The Radiology Society of North America (RSNA) Annual Meeting is a place to expand your knowledge base, both by taking a deeper dive into your core interest and by getting your feet wet a few new skills.

If informatics is something you’ve been interested in but need a good way to get started, then the RSNA offers some solid opportunities for beginners. Continue reading

When Gut Instinct and Logic Work Together

After the recent presidential election, you are probably either particularly alarmed or especially excited about the outcome.  Regardless of your particular political predilection, it is fair to say that this election puts data science on its head when so many got so wrong.

On an earlier issue of Harvard Business Review, the venerable magazine shared a piece of research from the University of Southern California on forecasting. When forecasting sales, the best estimators use a combination of intuition and logic – with both the logic-heavy and intuition-heavy forecasters performing less accurately.

In the age of artificial intelligence and big data, it can be sobering to realize that despite the staggering volume of data we are now collecting, ignoring your gut instincts can take a heavy toll on your decision-making abilities.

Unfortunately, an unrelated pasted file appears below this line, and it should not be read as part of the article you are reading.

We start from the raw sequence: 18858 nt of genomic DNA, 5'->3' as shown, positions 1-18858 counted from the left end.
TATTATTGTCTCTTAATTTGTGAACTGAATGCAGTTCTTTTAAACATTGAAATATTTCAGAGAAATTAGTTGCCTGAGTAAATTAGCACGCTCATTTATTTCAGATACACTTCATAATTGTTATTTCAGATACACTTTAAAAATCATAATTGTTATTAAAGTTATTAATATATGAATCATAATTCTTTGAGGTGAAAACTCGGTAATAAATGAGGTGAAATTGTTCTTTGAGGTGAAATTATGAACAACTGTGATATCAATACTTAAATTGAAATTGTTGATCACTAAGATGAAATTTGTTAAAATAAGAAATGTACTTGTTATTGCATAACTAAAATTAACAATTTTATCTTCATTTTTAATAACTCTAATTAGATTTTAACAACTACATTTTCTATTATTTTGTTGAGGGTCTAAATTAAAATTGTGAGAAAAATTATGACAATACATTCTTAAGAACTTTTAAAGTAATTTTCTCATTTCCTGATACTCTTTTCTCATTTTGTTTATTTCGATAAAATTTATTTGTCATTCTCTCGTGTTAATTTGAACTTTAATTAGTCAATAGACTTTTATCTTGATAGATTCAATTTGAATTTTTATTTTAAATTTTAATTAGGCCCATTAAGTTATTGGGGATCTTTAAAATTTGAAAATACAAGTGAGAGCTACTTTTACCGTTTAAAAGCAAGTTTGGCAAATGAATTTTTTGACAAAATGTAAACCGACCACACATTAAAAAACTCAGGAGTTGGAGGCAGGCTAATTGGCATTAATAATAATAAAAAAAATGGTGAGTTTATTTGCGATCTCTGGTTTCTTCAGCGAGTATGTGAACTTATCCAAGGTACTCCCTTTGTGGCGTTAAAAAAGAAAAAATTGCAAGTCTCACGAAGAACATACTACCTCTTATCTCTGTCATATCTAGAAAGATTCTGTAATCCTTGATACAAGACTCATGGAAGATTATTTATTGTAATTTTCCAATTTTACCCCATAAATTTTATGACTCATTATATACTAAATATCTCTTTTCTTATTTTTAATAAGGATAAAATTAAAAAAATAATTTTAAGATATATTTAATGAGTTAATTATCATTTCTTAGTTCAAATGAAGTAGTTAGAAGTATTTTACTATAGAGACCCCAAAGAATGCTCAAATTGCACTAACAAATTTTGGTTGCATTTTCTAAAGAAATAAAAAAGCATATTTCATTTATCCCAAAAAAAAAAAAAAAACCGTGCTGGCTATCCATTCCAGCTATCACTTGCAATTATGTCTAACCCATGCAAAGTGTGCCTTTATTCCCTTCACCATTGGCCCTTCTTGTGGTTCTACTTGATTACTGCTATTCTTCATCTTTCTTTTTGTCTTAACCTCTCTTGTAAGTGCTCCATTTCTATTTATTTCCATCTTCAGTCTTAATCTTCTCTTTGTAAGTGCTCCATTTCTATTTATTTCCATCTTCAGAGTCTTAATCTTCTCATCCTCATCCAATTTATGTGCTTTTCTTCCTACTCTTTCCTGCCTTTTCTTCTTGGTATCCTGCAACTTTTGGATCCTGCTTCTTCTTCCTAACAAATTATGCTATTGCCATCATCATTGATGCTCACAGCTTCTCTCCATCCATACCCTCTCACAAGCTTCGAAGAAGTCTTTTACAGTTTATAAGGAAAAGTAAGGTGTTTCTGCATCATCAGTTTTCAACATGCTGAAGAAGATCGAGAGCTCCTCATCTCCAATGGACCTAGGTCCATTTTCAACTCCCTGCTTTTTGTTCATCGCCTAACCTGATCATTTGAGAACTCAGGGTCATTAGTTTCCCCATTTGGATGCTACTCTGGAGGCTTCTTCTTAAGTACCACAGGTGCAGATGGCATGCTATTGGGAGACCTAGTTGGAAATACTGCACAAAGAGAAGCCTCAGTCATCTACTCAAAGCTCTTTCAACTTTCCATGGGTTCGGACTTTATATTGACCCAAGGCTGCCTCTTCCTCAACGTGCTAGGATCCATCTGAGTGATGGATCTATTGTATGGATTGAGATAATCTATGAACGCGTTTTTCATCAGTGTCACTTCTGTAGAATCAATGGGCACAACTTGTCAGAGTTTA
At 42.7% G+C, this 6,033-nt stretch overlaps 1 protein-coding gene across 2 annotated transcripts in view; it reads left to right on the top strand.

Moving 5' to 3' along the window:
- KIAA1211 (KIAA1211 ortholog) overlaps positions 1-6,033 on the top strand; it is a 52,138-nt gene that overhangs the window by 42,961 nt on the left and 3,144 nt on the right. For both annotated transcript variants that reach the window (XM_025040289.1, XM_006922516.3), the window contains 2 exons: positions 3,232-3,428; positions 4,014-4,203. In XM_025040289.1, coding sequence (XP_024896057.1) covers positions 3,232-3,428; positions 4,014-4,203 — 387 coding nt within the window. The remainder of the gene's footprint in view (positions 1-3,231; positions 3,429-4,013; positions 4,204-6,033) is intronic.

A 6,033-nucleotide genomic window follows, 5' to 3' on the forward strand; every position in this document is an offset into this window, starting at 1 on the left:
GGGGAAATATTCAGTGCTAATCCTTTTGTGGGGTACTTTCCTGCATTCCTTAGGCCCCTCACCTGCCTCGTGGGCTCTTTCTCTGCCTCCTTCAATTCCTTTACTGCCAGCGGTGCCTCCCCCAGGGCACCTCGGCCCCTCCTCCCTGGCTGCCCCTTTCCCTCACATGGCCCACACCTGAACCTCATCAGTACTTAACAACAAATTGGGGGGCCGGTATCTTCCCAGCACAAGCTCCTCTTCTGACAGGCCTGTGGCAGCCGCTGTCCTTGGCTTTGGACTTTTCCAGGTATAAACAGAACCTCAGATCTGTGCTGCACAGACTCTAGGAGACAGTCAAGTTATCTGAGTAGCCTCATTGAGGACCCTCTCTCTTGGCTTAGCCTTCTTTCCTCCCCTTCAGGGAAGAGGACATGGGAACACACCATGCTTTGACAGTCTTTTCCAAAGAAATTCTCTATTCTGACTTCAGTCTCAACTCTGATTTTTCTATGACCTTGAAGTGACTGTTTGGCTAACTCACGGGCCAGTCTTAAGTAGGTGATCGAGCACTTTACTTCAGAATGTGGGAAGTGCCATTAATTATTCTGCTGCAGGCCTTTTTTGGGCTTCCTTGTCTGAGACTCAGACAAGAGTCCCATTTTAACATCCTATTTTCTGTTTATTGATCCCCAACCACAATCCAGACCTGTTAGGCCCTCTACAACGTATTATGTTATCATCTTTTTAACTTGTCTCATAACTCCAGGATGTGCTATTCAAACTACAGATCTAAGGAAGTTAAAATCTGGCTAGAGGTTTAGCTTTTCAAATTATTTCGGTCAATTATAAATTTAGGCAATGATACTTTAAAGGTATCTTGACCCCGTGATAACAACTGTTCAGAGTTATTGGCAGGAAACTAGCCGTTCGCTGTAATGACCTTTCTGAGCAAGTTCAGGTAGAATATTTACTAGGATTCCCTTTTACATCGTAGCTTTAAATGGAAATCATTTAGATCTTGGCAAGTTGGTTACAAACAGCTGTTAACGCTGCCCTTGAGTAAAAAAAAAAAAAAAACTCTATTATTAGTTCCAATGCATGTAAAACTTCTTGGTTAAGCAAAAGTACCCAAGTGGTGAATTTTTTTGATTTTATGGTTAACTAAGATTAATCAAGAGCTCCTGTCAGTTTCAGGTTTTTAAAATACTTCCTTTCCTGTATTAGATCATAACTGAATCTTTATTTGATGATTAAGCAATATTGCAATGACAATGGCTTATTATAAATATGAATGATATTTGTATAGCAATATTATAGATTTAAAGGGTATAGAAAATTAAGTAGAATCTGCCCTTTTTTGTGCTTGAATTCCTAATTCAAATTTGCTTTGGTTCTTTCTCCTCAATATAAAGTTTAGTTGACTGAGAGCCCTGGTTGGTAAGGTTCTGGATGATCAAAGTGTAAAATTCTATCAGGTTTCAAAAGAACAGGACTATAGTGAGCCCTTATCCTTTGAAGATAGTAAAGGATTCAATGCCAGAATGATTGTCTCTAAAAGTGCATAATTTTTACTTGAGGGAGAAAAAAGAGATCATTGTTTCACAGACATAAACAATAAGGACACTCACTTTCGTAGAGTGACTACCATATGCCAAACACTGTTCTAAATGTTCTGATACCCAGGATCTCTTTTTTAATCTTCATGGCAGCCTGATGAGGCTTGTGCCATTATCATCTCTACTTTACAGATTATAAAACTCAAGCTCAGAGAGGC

Source: “What type of forecaster are you?” Harvard Business Review (March): 26.

 

 

6 Elements of a Data-Driven Informatics Solution (1/3)

Big Data has become a radiology buzzword  (the others: machine learning, AI, and disruptive innovation are also up there).

However, there is a real problem with using the term Big Data – it isn’t just one set of data problems.  Big Data is a conglomerate of different data challenges: volume of data, heterogeneity of data, or the velocity of data are all important dimensions.  Machine learning and internet of things are others layers superimposed on the big data problem.